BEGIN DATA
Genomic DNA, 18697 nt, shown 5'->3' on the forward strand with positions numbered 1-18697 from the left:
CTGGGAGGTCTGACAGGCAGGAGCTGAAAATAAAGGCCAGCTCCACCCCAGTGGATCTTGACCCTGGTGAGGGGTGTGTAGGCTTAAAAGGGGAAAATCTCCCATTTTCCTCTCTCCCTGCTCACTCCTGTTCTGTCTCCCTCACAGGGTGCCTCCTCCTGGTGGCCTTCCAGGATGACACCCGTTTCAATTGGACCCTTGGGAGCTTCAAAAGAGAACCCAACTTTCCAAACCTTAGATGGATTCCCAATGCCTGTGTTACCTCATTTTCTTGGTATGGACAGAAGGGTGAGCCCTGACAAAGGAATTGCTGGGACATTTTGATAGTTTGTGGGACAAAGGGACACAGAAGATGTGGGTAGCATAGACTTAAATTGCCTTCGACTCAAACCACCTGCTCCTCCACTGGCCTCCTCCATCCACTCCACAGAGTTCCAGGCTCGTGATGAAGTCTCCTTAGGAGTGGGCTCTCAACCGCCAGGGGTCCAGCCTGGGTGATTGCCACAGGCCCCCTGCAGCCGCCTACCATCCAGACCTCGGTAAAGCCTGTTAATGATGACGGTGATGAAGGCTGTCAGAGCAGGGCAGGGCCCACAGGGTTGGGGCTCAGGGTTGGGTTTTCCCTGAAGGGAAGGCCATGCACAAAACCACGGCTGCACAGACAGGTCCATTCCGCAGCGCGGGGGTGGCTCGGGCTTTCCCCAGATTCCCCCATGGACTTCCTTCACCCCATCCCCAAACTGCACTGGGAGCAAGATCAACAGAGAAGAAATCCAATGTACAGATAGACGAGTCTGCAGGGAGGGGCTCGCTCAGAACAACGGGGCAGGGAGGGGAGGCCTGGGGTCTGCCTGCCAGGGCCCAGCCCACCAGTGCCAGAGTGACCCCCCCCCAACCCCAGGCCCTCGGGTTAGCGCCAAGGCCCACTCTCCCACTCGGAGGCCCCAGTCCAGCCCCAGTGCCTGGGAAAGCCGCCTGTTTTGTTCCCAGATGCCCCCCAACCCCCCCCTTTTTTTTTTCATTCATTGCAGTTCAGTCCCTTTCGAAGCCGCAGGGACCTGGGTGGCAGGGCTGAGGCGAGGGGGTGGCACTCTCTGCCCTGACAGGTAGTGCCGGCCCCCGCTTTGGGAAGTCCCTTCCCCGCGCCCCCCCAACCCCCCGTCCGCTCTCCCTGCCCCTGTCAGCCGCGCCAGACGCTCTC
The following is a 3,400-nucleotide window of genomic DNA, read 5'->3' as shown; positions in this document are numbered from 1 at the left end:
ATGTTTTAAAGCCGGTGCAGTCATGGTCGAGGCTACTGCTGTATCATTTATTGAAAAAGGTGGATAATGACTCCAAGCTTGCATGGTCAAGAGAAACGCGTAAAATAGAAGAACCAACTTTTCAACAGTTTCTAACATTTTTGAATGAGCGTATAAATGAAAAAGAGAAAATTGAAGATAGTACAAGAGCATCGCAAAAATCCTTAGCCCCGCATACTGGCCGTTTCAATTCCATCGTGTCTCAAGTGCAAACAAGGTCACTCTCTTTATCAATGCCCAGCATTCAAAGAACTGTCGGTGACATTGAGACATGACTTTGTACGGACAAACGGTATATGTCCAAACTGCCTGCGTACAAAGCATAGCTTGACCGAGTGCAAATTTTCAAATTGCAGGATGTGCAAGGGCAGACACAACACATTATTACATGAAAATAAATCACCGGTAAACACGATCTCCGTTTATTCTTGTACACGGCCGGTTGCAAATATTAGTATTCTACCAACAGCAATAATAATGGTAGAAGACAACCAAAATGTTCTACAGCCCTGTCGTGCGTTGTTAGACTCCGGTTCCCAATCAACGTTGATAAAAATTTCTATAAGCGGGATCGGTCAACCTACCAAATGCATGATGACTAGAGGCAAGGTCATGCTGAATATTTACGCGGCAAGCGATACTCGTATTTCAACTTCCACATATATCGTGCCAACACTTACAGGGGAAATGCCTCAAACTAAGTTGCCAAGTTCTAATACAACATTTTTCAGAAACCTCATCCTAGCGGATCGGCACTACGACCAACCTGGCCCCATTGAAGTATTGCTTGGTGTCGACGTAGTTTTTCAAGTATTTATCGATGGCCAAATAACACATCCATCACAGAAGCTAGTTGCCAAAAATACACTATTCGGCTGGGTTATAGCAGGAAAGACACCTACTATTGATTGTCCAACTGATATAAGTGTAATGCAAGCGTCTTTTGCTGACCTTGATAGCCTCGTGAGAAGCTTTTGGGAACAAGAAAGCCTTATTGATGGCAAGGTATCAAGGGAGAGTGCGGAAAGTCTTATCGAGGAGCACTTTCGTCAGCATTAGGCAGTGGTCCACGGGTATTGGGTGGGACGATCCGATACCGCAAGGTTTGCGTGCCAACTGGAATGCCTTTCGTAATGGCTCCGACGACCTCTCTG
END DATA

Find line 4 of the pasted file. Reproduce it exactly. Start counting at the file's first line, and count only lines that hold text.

ATGTTTTAAAGCCGGTGCAGTCATGGTCGAGGCTACTGCTGTATCATTTATTGAAAAAGGTGGATAATGACTCCAAGCTTGCATGGTCAAGAGAAACGCGTAAAATAGAAGAACCAACTTTTCAACAGTTTCTAACATTTTTGAATGAGCGTATAAATGAAAAAGAGAAAATTGAAGATAGTACAAGAGCATCGCAAAAATCCTTAGCCCCGCATACTGGCCGTTTCAATTCCATCGTGTCTCAAGTGCAAACAAGGTCACTCTCTTTATCAATGCCCAGCATTCAAAGAACTGTCGGTGACATTGAGACATGACTTTGTACGGACAAACGGTATATGTCCAAACTGCCTGCGTACAAAGCATAGCTTGACCGAGTGCAAATTTTCAAATTGCAGGATGTGCAAGGGCAGACACAACACATTATTACATGAAAATAAATCACCGGTAAACACGATCTCCGTTTATTCTTGTACACGGCCGGTTGCAAATATTAGTATTCTACCAACAGCAATAATAATGGTAGAAGACAACCAAAATGTTCTACAGCCCTGTCGTGCGTTGTTAGACTCCGGTTCCCAATCAACGTTGATAAAAATTTCTATAAGCGGGATCGGTCAACCTACCAAATGCATGATGACTAGAGGCAAGGTCATGCTGAATATTTACGCGGCAAGCGATACTCGTATTTCAACTTCCACATATATCGTGCCAACACTTACAGGGGAAATGCCTCAAACTAAGTTGCCAAGTTCTAATACAACATTTTTCAGAAACCTCATCCTAGCGGATCGGCACTACGACCAACCTGGCCCCATTGAAGTATTGCTTGGTGTCGACGTAGTTTTTCAAGTATTTATCGATGGCCAAATAACACATCCATCACAGAAGCTAGTTGCCAAAAATACACTATTCGGCTGGGTTATAGCAGGAAAGACACCTACTATTGATTGTCCAACTGATATAAGTGTAATGCAAGCGTCTTTTGCTGACCTTGATAGCCTCGTGAGAAGCTTTTGGGAACAAGAAAGCCTTATTGATGGCAAGGTATCAAGGGAGAGTGCGGAAAGTCTTATCGAGGAGCACTTTCGTCAGCATTAGGCAGTGGTCCACGGGTATTGGGTGGGACGATCCGATACCGCAAGGTTTGCGTGCCAACTGGAATGCCTTTCGTAATGGCTCCGACGACCTCTCTG